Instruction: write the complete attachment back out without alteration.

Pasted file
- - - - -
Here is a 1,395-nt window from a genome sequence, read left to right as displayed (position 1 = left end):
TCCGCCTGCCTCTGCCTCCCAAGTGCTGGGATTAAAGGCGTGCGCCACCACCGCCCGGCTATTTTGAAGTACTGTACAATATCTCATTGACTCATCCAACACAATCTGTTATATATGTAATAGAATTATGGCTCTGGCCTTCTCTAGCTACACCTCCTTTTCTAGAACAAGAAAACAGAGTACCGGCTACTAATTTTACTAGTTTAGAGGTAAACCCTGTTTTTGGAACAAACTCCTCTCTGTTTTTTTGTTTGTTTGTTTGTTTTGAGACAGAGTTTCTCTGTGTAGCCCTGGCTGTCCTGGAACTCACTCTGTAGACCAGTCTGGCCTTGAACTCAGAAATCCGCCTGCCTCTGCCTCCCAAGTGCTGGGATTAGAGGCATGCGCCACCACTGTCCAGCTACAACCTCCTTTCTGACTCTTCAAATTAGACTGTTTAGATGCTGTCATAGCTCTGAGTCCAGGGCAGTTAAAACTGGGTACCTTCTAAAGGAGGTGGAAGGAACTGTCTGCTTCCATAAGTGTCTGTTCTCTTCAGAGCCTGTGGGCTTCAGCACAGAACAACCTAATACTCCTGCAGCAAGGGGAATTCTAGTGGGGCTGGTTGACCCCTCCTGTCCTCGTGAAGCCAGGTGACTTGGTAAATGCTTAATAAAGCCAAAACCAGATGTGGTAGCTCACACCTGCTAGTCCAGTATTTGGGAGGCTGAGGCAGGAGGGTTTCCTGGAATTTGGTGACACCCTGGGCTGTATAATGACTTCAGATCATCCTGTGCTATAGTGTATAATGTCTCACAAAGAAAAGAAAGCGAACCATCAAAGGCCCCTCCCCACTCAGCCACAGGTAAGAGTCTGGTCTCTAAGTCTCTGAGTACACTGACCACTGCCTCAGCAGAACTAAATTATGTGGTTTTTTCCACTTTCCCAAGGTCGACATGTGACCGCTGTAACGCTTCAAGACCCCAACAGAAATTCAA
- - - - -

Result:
Here is a 1,395-nt window from a genome sequence, read left to right as displayed (position 1 = left end):
TCCGCCTGCCTCTGCCTCCCAAGTGCTGGGATTAAAGGCGTGCGCCACCACCGCCCGGCTATTTTGAAGTACTGTACAATATCTCATTGACTCATCCAACACAATCTGTTATATATGTAATAGAATTATGGCTCTGGCCTTCTCTAGCTACACCTCCTTTTCTAGAACAAGAAAACAGAGTACCGGCTACTAATTTTACTAGTTTAGAGGTAAACCCTGTTTTTGGAACAAACTCCTCTCTGTTTTTTTGTTTGTTTGTTTGTTTTGAGACAGAGTTTCTCTGTGTAGCCCTGGCTGTCCTGGAACTCACTCTGTAGACCAGTCTGGCCTTGAACTCAGAAATCCGCCTGCCTCTGCCTCCCAAGTGCTGGGATTAGAGGCATGCGCCACCACTGTCCAGCTACAACCTCCTTTCTGACTCTTCAAATTAGACTGTTTAGATGCTGTCATAGCTCTGAGTCCAGGGCAGTTAAAACTGGGTACCTTCTAAAGGAGGTGGAAGGAACTGTCTGCTTCCATAAGTGTCTGTTCTCTTCAGAGCCTGTGGGCTTCAGCACAGAACAACCTAATACTCCTGCAGCAAGGGGAATTCTAGTGGGGCTGGTTGACCCCTCCTGTCCTCGTGAAGCCAGGTGACTTGGTAAATGCTTAATAAAGCCAAAACCAGATGTGGTAGCTCACACCTGCTAGTCCAGTATTTGGGAGGCTGAGGCAGGAGGGTTTCCTGGAATTTGGTGACACCCTGGGCTGTATAATGACTTCAGATCATCCTGTGCTATAGTGTATAATGTCTCACAAAGAAAAGAAAGCGAACCATCAAAGGCCCCTCCCCACTCAGCCACAGGTAAGAGTCTGGTCTCTAAGTCTCTGAGTACACTGACCACTGCCTCAGCAGAACTAAATTATGTGGTTTTTTCCACTTTCCCAAGGTCGACATGTGACCGCTGTAACGCTTCAAGACCCCAACAGAAATTCAA